Category Archives: Independent Publishers

Old World vs New World Publishing

Things have changed so quickly in the world of publishing. It wasn’t so long ago that the BIG publishers were willing to reward best selling authors with huge advances. Now the game has changed and the huge advances are about as likely to happen as winning the lottery. The days of Donna Tartt are over. The new e-world order for authors is publishing their own work via a number of different distribution methods but the one that seems to be working the best at the moment is e-publishing. A lot of writers, including some very big names, are setting themselves up to publish their own material. Thus, authors are taking control over the future of their writing back from the bigger publishers – and that in most cases is a win-win.

Publishers have a vested interest in selling paper. That is the main reason they often keep the price of the e-books so high relative to their hard and soft back editions – especially for their proven authors with large backlists. Traditional publishers only understand distribution of a paper product. They want you to choose the paper versions over the electronic version so they keep the prices close – therefore encouraging the purchase of paper based product. That they do so doesn’t serve the needs of either the author or the public. Moreover, that the traditional publishers have stuck to their guns on this issue, only helps to self-servingly prolong their crumbling empires and outmoded marketing models. They have been shortsighted, and much like the railroads that never realised that they were in the transportation business last century and so fought a futile fight to maintain market dominance, mainstream publishers are increasingly finding themselves irrelevant. Of course they won’t disappear entirely, but they are relegating themselves from the mass market to a niche market: paper based distribution.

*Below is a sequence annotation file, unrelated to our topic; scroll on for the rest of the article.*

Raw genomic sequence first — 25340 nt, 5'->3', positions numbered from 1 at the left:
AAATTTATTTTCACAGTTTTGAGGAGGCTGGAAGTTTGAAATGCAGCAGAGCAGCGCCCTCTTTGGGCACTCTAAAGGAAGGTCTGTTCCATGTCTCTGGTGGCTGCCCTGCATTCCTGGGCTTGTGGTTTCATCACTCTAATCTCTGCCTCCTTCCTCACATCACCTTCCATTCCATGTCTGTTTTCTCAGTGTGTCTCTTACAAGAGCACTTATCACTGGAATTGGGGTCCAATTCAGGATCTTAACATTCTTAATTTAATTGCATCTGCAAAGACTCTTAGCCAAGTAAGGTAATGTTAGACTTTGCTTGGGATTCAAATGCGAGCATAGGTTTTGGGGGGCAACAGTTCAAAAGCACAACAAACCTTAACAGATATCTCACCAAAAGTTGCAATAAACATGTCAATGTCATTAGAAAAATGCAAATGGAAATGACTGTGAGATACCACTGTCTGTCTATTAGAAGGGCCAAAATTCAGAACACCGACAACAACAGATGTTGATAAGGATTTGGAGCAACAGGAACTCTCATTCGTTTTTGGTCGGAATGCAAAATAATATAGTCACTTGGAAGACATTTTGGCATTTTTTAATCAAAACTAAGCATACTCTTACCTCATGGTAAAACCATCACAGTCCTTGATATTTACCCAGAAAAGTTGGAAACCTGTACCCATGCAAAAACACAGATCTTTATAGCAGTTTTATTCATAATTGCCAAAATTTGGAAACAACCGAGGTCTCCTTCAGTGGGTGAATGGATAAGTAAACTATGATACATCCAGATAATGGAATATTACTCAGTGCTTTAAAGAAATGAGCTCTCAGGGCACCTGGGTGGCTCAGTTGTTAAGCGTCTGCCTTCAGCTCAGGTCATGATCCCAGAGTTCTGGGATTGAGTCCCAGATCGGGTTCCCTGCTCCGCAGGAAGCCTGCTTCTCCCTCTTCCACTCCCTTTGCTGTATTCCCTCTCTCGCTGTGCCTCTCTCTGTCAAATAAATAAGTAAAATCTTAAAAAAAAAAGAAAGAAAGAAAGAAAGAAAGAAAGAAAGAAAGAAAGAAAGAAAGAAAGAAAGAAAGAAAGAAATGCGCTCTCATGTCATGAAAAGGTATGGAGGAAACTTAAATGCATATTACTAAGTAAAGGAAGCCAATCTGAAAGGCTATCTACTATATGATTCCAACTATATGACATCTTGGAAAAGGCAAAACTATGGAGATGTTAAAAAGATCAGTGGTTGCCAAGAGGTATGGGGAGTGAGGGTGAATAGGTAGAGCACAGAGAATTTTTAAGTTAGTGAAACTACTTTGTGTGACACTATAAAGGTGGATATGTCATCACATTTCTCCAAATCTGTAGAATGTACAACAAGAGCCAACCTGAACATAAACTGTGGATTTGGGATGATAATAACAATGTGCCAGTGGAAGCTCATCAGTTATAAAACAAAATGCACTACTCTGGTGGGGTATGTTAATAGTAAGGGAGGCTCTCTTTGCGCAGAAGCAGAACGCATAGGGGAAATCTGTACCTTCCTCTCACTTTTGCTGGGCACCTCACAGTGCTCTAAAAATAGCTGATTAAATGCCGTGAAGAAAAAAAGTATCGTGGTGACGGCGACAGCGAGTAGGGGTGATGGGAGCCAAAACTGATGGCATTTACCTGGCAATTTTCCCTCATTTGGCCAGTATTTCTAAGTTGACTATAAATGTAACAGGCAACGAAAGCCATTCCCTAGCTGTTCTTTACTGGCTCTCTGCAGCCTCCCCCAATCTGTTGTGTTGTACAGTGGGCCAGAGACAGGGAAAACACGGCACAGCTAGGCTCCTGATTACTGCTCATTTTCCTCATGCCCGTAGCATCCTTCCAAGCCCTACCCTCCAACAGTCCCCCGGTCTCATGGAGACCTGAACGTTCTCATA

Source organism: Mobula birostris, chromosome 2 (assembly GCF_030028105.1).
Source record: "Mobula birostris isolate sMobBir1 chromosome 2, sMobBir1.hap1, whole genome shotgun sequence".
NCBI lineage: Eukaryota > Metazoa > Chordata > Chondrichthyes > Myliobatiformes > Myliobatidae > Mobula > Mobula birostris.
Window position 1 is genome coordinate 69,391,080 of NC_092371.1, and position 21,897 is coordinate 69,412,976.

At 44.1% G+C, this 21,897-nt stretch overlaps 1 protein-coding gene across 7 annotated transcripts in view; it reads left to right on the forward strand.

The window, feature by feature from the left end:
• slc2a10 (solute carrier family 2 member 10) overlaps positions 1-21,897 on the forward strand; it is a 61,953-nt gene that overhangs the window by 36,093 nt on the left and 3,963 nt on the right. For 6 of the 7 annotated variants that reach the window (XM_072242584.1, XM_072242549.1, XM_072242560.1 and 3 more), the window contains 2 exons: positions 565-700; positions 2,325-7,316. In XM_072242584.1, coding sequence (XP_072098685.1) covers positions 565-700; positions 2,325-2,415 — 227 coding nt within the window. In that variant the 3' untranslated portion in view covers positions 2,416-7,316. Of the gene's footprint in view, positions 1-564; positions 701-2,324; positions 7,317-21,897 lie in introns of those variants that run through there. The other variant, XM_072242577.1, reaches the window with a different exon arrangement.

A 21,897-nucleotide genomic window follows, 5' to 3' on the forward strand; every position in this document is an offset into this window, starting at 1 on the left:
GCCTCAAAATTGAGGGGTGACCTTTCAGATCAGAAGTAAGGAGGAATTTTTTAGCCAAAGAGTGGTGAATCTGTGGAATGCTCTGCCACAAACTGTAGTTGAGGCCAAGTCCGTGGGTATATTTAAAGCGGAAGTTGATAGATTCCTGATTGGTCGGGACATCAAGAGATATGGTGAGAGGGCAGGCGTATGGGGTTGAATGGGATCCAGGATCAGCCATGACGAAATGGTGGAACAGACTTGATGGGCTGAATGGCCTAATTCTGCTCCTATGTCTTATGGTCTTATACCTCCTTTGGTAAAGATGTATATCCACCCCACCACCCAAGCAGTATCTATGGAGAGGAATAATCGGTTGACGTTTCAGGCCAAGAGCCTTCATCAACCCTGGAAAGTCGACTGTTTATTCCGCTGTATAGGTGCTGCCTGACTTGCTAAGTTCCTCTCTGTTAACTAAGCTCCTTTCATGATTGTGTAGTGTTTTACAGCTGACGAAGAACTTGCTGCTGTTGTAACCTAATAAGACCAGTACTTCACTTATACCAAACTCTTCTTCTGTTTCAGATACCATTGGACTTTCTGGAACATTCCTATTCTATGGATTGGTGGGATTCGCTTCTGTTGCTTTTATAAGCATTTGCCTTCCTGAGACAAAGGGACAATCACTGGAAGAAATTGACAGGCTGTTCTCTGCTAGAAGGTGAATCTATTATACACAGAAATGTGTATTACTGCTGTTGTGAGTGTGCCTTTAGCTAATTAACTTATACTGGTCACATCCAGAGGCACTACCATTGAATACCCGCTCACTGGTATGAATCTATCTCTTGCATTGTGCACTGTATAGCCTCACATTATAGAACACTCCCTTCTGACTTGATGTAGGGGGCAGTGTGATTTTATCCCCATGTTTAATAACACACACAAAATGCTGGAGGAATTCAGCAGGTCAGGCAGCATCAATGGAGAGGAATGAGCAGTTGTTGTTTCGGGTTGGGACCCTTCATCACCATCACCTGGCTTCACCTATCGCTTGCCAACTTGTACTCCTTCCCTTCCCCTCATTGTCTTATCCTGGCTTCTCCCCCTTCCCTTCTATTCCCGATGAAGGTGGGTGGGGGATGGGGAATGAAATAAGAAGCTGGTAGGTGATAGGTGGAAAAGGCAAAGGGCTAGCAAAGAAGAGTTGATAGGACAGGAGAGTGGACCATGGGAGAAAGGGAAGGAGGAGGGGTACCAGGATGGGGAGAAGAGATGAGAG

Another industry was too involved in protecting its empires to learn and adapt to the needs of the marketplace. The music industry did not embrace the pace and tide of change – which was against them. They suffered the consequences at their own peril. Now they haven’t disappeared but they can be said to have been marginalized.

Now, authors can publish their own work quickly and cost effectively via electronic distribution allowing the author to achieve a higher return on their investment of time and energy and the public to pay prices that allow them to read more books. Paper books won’t disappear. People will still want to have paper-based cookbooks, art books and the like, but paper will just be one form of distribution among others. This is good news for authors who are increasingly ready and capable to publish their own content. This benefits both the writers and public who are increasingly buying new books by name authors under a threshold of £4.99 – something that seems to be able to happen only in the new e-world order of publishers. Even with lower prices for the public, authors end up much better off in almost every respect.


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Writing a Book is Only the Beginning: It Needs to Sell

Writing is Selling: Ideas

Writing is Selling: Ideas

Writing gives you the illusion of control, and then you realise it’s just an illusion, that people are going to bring their own stuff into it. D. Sedaris